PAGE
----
M&S is under growing pressure to slash prices in order to stop the decline in its food business.
M&S plans to create new superstores to try and bring families in for the big weekly grocery shop – competing directly against the likes of Sainsbury’s and Tesco.
Next to that its working to start selling its food online for the first time next year after it made a whooping £1.5billion deal with online food delivery company Ocado.
Chief executive Steve Rowe has called it the retailer’s ‘biggest and boldest’ move to date, in a desperate and final attempt to get results up.
The retailer is competing against the seemingly unstoppable rise of discounters Aldi and Lidl and several experts have warned that unless M&S thinks about reducing prices, its food division will not see any light at the end of the tunnel.
Richard Chamberlain, an analyst at RBC Capital Markets, said: ‘Prices across the board are going to have to come down.
‘If you look at their pricing I think they are more expensive than Waitrose on branded and own-branded products.’
In a recent survey of 50 products sold by Marks & Spencer and Waitrose, M&S came out 10% more expensive – despite this sruvey the company actually claims it is cheaper.
On the other hand there are also people that believe price reductions could take the company into unfamiliar territory and reduce quality.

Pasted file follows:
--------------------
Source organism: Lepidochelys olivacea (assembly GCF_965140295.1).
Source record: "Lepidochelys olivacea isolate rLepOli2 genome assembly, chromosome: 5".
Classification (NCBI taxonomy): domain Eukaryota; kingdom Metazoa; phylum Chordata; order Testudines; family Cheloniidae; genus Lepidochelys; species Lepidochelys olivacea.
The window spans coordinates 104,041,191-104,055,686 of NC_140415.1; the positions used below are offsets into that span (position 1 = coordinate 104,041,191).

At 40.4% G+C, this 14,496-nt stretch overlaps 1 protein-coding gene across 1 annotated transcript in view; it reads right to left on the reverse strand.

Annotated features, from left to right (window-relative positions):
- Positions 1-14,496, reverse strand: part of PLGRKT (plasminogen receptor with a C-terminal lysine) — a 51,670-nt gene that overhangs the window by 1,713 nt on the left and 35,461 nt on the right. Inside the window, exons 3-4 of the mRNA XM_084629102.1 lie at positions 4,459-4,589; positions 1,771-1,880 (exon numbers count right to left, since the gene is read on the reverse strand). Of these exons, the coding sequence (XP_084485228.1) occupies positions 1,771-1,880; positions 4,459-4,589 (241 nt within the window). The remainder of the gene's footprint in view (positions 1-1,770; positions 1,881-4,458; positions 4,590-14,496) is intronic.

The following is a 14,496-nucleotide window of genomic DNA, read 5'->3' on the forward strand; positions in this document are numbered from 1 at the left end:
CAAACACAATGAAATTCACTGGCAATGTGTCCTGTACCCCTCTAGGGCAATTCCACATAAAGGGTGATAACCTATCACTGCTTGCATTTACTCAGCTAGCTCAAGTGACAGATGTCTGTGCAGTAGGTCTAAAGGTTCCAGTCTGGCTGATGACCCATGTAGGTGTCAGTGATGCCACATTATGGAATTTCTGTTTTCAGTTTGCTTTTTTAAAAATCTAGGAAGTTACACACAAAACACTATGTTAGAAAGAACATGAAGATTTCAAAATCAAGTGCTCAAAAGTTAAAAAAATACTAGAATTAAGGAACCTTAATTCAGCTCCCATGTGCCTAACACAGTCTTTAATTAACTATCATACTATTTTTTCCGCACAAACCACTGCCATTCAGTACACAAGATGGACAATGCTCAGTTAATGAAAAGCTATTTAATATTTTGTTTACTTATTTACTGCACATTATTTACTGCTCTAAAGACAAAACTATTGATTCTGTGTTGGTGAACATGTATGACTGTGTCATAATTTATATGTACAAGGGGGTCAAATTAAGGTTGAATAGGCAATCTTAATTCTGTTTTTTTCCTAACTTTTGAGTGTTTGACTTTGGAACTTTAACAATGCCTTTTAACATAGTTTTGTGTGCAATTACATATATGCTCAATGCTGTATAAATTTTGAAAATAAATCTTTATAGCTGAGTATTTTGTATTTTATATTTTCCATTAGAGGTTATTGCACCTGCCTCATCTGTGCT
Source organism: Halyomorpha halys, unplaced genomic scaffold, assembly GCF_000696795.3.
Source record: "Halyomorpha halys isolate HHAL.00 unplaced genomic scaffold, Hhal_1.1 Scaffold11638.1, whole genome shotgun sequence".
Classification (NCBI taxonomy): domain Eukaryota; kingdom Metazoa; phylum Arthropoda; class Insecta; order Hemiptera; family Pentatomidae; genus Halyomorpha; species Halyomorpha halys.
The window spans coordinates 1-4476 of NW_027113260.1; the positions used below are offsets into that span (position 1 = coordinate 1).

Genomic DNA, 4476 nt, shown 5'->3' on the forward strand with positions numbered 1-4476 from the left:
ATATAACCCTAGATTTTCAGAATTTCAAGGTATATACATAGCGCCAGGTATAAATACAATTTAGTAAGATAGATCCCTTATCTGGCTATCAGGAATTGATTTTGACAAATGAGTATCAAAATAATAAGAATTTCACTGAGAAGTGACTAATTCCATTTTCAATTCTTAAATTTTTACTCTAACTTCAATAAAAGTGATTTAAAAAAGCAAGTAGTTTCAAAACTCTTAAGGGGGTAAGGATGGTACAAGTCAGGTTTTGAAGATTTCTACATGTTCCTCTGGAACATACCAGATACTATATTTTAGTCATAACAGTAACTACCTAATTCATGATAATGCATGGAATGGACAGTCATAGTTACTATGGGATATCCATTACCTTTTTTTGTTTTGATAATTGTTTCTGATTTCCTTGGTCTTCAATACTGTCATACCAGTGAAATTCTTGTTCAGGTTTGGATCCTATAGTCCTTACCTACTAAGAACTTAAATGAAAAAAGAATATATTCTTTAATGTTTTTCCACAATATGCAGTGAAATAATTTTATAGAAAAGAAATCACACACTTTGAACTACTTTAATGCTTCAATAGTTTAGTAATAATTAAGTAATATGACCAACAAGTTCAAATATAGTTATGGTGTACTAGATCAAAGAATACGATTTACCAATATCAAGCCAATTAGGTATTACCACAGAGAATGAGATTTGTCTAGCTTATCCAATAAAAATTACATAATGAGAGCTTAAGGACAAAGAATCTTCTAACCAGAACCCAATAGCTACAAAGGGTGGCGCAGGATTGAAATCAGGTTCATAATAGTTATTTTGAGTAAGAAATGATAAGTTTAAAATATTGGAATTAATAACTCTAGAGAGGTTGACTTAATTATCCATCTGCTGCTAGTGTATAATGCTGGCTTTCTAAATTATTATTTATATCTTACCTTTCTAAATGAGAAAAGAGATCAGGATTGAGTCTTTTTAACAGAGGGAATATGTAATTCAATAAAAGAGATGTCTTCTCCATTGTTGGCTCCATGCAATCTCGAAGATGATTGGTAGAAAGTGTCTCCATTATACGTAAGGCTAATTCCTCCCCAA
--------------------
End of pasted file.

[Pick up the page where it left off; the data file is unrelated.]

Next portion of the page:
An independent expert retail analyst, said: ‘M&S food sets out to be the highest quality among its main rivals. Broadly speaking, it achieves this. Consumers are not stupid. They understand totally that hierarchies of quality are mirrored in price. This applies to everything else in their lives, so why shouldn’t it in food purchasing?’
‘M&S food is qualitatively better than anyone else’s in the market. Its prices should be higher.’
Stuart Machin, managing director of M&S Food, has already begun lowering prices across M&S’s products and is trying to get more and more families to shop at M&S. His latest plan will see new bigger stores of up to 15,000 square feet showcase the company’s full range of 6,500 products.
Areas devoted to clothing will be reorganised to sell food as the company tries to shake off its image as a food shop for singles and couples, office workers and the elderly.